Home location Best Dive Sites in the Red Sea

Best Dive Sites in the Red Sea

by DiveMaster
0 comment
Red Sea

This article will discuss the best diving sites in the red sea. The good news is that there is no shortage of good diving sites in the Red sea, but we want to narrow down the best options so that you can easily decide.

Best Diving Sites in the Red Sea

Here are some of the best diving sites in the red sea:

Elphinstone Reef in Marsa Alam

This reef is named after George Elphinstone, who was a British admiral. The Elphinstone reef is about 18.6 miles (30 kilometres) from Marsa Alam and is a haven for Oceanic white tip and hammerhead sharks. You will often spot the sharks in the southern and northern ends of the reef plateau between the months of October and November.

Along with the sharks, the 2296-feet (700 meters) long and 1968-feet (600 meters) deep wall of the reef is engulfed in small marine life, gorgonian and vibrant soft corals. Above everything else, the strong currents of the reef attract different species of barracuda and tuna.

As the reef gets busy during the day, the best way to explore is to use a liveaboard and arrive early in the morning.

SS Thistlegom Wreck at Ras Mohammed

This shipwreck sits about 24.9 miles (40 kilometres) from the well-known tourism hot spot: Sinai, Sharm El Sheik. The ship was a vessel in the 1940s and was used for transporting military equipment in World War II; later, the ship was bombed during the war. The ship now lies at 108 feet (33 Meters).

The upright position of the ship allows divers to easily enter the cargo hold and observe the rifles, vehicles, motorbikes and trucks on the ship. The ship is also often visited by schools of fish such as snappers, batfish, barracuda, turtles and crocodile fish.

The ship has incredibly designed structures paired with beautiful marine life; it is a sight to behold. One of the best ways to explore the SS Thistlegom shipwreck is through a live board. However, due to the strong currents, this shipwreck is only accessible to experienced divers.

The Blue Hole in Dahab

While the landscape of Dahab has changed a lot since the 1970s, the Blue hole still has the same charm and prestige. The 393-feet (130 Meter) sinkhole is a challenge even for the most experienced divers. The dive starts with a gentle descent down 91 feet (28 Meters), a tunnel opens up in a reef, and out you come into the blue. This descent is followed by a drift dive along the walls of the reef on the diver’s right side. A gentle ascent and you will be able to crossover the saddle of the blue hole before entering the massive hole of the deep blue.

However, each diver takes a different route across the middle of the sinkhole. The main objective of the divers is to have an immersive experience in the hole.

Daedalus Reef in Marsa Alam

Thanks to the inconvenient location of this reef, the Daedalus reef is one of the least visited reefs in the Red sea. Since the reef receives less tourism than usual, it has a well-preserved coral reef formation. The reef sits approximately 55 miles (90 Kilometers) east of Marsa Alam’s diving hub.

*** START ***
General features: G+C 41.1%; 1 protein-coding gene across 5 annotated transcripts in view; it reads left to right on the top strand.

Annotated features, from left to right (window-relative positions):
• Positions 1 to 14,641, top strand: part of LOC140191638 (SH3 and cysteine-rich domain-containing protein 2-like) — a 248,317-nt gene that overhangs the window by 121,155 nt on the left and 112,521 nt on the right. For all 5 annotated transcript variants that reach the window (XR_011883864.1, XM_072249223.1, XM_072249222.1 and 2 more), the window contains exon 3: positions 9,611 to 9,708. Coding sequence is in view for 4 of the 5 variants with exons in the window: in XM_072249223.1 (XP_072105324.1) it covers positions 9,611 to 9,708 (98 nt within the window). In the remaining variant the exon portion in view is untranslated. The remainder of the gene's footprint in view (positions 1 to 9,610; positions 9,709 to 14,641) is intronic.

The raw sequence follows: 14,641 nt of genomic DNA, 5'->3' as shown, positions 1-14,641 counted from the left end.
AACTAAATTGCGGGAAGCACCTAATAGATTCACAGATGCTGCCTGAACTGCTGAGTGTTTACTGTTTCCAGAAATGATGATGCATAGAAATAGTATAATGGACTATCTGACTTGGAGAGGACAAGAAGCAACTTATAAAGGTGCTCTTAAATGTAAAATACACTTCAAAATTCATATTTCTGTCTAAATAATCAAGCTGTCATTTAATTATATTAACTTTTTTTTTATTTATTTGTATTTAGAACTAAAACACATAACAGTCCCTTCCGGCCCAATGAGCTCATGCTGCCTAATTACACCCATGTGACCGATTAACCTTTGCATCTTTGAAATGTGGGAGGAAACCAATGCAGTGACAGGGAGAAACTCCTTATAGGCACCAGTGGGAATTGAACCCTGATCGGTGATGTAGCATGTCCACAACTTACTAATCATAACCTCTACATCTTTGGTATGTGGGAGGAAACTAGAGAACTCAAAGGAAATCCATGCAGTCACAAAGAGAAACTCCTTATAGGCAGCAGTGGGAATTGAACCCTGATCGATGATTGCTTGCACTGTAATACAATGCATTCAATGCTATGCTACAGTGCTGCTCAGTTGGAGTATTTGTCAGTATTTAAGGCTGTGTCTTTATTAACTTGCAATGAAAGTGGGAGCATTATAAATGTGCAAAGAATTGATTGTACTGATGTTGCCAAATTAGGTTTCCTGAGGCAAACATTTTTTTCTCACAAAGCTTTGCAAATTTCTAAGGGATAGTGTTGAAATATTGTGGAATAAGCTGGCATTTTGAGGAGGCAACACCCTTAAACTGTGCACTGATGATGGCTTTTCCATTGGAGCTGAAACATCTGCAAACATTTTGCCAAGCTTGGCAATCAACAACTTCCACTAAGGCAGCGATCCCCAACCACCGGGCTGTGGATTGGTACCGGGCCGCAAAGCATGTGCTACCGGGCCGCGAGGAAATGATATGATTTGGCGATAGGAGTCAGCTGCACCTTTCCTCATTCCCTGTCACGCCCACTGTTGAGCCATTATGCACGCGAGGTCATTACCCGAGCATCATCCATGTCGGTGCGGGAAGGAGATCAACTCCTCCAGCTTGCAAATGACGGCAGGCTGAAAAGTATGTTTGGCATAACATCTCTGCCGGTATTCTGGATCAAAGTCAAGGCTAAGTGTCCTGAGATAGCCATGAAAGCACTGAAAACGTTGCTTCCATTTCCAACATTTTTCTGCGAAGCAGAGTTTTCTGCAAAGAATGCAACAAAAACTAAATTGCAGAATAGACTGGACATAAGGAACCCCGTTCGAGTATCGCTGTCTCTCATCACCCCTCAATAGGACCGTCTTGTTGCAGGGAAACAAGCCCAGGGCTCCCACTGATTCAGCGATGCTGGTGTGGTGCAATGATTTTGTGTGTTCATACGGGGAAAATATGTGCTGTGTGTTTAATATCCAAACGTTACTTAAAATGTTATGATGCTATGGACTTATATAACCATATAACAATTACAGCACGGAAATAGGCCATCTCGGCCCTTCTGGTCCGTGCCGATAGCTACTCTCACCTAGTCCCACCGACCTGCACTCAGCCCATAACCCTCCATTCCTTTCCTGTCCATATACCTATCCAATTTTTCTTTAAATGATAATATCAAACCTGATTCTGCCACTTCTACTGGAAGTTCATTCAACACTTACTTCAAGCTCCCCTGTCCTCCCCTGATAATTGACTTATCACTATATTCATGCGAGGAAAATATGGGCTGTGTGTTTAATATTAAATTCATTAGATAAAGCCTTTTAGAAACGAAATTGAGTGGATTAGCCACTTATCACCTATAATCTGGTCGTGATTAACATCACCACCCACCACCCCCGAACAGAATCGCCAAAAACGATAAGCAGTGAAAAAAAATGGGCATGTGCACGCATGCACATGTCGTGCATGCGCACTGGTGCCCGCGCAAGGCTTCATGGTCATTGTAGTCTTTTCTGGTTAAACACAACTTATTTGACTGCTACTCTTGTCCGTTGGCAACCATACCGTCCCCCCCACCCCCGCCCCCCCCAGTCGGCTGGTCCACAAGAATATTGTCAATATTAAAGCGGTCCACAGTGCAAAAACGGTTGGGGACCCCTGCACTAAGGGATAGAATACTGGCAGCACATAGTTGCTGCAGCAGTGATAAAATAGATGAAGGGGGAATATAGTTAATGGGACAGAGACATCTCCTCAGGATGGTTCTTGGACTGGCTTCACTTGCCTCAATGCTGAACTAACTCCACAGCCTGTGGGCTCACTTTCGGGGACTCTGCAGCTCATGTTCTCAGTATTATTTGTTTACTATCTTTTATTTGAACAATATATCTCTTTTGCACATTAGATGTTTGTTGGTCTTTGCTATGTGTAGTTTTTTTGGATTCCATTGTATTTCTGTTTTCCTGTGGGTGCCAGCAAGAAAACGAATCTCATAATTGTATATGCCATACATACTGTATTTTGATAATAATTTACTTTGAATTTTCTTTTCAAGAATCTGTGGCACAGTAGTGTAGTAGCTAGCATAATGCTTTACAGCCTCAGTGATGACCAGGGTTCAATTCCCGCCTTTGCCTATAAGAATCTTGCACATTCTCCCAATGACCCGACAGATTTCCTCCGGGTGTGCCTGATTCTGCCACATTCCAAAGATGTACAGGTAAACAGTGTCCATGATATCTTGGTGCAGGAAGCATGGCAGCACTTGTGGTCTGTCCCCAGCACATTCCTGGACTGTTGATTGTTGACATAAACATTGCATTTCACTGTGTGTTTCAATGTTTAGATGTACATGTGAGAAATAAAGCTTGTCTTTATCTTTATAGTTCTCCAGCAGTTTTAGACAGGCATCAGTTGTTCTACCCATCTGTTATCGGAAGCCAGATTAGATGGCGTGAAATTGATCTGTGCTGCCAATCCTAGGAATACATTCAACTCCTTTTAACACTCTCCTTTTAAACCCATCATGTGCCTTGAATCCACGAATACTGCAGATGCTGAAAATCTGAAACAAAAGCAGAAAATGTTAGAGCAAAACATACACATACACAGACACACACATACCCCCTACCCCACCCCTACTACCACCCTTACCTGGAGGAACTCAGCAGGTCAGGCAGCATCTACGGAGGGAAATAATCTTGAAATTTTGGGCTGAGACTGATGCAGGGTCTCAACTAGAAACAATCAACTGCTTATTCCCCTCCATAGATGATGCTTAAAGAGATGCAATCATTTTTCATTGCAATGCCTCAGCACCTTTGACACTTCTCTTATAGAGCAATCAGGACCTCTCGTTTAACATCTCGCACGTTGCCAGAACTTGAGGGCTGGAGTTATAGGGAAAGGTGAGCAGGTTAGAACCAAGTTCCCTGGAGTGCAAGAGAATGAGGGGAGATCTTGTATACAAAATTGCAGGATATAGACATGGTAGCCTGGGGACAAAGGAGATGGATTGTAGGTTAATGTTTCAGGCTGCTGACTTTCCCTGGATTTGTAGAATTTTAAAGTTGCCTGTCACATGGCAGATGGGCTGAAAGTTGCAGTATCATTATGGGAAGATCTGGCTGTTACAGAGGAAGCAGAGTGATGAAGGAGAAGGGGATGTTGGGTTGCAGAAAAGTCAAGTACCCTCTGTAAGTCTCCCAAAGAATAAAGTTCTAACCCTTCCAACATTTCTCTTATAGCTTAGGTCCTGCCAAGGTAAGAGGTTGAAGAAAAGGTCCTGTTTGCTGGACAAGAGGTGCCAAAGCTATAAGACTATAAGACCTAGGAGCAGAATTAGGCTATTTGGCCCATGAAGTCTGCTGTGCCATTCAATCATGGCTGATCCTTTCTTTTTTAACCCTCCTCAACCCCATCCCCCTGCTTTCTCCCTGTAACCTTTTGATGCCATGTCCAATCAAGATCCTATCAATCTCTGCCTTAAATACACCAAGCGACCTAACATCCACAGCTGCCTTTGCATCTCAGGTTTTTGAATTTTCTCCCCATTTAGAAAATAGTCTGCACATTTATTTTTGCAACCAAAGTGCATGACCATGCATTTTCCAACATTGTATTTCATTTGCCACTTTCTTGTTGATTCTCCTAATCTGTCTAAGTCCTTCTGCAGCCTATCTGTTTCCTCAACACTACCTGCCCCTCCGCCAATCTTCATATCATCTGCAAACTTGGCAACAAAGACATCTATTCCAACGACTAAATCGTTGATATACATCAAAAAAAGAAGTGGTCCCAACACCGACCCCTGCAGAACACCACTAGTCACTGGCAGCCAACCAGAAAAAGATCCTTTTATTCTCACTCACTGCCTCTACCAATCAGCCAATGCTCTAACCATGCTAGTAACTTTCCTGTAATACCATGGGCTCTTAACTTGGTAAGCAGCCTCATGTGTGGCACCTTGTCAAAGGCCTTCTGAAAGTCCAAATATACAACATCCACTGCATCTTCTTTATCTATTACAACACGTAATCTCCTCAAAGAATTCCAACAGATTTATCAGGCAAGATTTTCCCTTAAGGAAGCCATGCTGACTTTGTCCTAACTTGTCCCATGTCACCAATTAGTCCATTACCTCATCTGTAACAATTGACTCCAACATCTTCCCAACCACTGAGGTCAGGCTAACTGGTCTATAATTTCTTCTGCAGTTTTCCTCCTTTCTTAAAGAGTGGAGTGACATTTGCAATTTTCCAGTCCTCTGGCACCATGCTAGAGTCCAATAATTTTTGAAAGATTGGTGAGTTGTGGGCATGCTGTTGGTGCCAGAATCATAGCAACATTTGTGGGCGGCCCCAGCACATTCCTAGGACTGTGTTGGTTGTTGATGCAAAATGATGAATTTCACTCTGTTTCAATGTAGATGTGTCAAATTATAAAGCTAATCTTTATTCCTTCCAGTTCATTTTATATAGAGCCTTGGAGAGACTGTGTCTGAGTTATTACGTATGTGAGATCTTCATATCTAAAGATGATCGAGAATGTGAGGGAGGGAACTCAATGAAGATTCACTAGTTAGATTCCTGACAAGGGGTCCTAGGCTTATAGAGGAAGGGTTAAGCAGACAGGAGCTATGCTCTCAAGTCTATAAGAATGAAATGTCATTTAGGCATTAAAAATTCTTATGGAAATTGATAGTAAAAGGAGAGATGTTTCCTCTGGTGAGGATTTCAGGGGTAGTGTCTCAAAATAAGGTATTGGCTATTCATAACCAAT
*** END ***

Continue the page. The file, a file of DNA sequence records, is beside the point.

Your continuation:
The intense current of the reef makes it an ideal hunting spot for species of pelagic and a drift diver’s best friend. Sightings of thresher, white tips, hammerhead sharks and tuna species are common in the Daedalus reef. Also, the coral has been preserved since the reef is within the protected marine park. This site will surely not disappoint you.

Shark and Yolanda Reef in Ras Mohammed

It is impossible to miss the two towering towers of corals, Yoland and Shark reef, on the Ras Mohammed cape. This reef is one of the best diving spots on the planet, and the strong currents will drift you along the 2624-feet (800 meters) deep wall full of snappers and barracudas.

Once you are past the wall, you will come across the saddle, which is populated by corals, and make the entire reef a sight to behold. The dive in this reef is adrenaline-inducing, and the dive ends in the sunken freighter than is about 650 feet (200 meters) below the surface.

Fragments of shipwrecks have now been turned into homes by angelfish, blue-spotted stingrays and many more species. In addition, if you go to these shipwrecks, you will spot pelagic life accompanying you on your left side. The beauty of these shipwrecks makes them a must-see, and divers look forward to visiting them.

Thomas Reef and Canyon, Straits of Tiran

Straits of Tiran in Egypt are underwater, narrow passages that extend for about 8 miles (13 Kilometers). The narrow passageways separate the Red Sea from the Gulf of Aqaba. There are 4 reefs in Tiran such as Thomas, Woodhouse, Gordon and Jackson. These spots are undoubtedly the best diving spots in Egypt.

The Thomas canyon, founded on the Thomas reef, is one of the best diving spots in the Red Sea. The drift dive starts with lush, gorgonian fans and a bunch of black corals. After this, there is an east wall, which plummets and then explodes into a heap of soft corals. On this sandy plateau, there is a chance you will encounter sleeping sharks.

Lastly, the Thomas Canyon opening is 114 feet (35 Meters) and is a good spot for tech divers to discover. In short, the Thomas Canyon will engulf you in deep blue water, a dream for an adventurer.


In this article, we have discussed some of the best dive sites in the Red Sea. We have also thoroughly discussed the characteristics of all the diving sites in the Red Sea. While the Red Sea is full of beautiful dive sites, it is tough for people to decide.

This short list will enable you to decide which diving sites to visit. While all the diving sites are great, go for places that are not very busy.

You may also like

Dive Right In Scuba

This website uses cookies to improve your experience. We'll assume you're ok with this, but you can opt-out if you wish. Accept Read More